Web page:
Sunday, November 13, 2011
lucky to be water born
During the three hours this morning it took me to wake, drink coffee, eat breakfast, read the news, shower and get ready for a walk, humanity had extracted another 378 million barrels of crude oil, 56 million tons of coal, and 36 billion cubic feet of natural gas out of the planet’s steadily depleting reserves. I'll admit right up front the way I spent those three hours contributed to the depletion. Considering the way things are set up in the western world it's very difficult to know how to live in such a way as to not stress the environment. I hate going to big box stores or shopping malls but the fact is I've been engineered to negotiate those spaces whereas, being left to myself in the woods, I couldn't tell one mushroom from another and neither could I find my way out of a good sized park without a map and the help of a kind hearted park ranger. It's pitiful.
It was only a little more than a century ago people pretty much lived in harmony with nature's ability to resupply our natural resources; essentially, work was done by human labor in concert with animals when extra strength was required and power for grinding grain was done by water and wind mills. I wouldn't last a month in that world. Nevertheless, what did happen was the discovery of the planet's non-renewable resources and the serious mistake that was made was to treat them like they were infinite.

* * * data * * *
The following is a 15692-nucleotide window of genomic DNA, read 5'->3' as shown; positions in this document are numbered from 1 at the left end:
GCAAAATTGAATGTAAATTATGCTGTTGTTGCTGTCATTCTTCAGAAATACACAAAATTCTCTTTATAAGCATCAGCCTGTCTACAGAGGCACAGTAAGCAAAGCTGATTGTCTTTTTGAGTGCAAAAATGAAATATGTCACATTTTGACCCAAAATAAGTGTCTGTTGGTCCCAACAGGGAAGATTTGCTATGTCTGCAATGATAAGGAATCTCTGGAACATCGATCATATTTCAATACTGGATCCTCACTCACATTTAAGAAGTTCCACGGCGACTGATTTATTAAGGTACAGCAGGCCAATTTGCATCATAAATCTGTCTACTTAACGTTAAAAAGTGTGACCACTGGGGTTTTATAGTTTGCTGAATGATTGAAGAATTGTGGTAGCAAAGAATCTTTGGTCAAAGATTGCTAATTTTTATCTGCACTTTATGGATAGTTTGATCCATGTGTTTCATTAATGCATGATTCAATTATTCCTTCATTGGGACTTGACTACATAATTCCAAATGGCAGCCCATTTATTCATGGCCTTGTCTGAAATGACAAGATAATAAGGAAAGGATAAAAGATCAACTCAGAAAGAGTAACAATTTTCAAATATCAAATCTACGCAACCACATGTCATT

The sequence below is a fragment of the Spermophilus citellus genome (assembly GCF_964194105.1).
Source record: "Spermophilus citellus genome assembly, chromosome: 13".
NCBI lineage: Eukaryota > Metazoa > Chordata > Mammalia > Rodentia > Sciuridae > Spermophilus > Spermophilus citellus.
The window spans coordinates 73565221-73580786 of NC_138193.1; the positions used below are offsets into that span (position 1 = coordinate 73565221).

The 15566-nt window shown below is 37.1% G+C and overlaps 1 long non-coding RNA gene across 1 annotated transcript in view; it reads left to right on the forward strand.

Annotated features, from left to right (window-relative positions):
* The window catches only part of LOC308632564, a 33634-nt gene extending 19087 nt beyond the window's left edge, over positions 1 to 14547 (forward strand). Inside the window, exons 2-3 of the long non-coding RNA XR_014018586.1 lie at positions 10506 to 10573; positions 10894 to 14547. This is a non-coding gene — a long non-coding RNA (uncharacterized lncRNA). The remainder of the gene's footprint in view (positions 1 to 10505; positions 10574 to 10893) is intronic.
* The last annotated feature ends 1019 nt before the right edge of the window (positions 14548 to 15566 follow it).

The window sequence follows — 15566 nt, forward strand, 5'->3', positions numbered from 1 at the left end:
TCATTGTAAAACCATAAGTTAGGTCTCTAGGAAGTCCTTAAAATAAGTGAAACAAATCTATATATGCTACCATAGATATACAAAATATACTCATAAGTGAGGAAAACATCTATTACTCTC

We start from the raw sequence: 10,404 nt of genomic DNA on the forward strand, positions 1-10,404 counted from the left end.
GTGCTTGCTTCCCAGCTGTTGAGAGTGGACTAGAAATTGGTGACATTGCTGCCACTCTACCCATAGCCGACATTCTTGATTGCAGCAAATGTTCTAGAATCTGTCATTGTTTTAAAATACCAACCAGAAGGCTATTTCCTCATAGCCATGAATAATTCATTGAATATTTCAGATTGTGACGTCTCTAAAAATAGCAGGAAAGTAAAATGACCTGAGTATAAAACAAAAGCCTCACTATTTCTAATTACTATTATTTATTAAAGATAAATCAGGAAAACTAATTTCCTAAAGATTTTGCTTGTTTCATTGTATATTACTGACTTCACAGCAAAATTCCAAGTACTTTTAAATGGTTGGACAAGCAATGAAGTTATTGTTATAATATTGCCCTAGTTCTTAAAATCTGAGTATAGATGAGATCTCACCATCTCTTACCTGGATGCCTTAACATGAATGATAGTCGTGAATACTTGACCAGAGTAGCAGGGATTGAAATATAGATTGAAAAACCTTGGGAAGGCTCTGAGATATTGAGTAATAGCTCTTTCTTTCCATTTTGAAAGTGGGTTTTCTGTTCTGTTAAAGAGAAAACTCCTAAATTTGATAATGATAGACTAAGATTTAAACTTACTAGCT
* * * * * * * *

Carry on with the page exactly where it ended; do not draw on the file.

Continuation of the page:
Even if I had the inclination I couldn't afford to buy land, tools, seeds, or any of the other multitude of things required to start a farm. If you're interested in the adventures of someone who actually did make a serious try at it please go over to Gfid's blog North of Sanity where she's been describing a time more than 30 years ago when Canada still had some free land on offer. Her experience provides a very entertaining story about what most of us city bred types could hardly imagine doing.
What I am good for is doing all the things we're able to do with the support of modern conveniences. I can cook, clean, read, write, drive, draw, and even ride a bicycle. What I can't do is figure out how to save the world for future generations to enjoy, but if anything is ever going to change for the better, I think alienation is a good place to start. There's a lot worth being alienated from. You don't have to be ashamed of feeling alienated by a world filled with evil, stupidity, greed, and injustice. We've all fallen into the world as it is but if our children's children are to be free, maybe imagining a different world - a world in which we would feel at home - is a good place to start.